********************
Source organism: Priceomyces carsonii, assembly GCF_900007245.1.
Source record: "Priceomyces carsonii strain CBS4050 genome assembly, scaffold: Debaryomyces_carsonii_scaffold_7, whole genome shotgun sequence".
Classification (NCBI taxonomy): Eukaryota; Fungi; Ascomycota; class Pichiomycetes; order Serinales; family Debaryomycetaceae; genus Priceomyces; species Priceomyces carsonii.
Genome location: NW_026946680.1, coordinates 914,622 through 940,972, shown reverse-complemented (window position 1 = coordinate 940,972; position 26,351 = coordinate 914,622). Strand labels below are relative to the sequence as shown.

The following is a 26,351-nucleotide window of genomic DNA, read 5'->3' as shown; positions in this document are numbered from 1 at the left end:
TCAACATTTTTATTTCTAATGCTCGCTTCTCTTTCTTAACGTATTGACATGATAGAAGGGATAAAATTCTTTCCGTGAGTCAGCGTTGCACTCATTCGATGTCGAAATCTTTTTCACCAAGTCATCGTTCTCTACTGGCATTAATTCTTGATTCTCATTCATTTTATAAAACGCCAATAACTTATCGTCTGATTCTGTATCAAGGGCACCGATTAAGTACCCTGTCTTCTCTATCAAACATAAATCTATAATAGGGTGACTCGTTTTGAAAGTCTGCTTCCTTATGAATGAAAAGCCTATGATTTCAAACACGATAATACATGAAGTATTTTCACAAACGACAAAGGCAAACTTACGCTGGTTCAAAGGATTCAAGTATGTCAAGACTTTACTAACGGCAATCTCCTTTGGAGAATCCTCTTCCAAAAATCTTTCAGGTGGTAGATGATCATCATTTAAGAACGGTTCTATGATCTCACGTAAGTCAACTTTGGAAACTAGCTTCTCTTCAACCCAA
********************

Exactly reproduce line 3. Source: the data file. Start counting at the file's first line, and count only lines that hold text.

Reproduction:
Classification (NCBI taxonomy): Eukaryota; Fungi; Ascomycota; class Pichiomycetes; order Serinales; family Debaryomycetaceae; genus Priceomyces; species Priceomyces carsonii.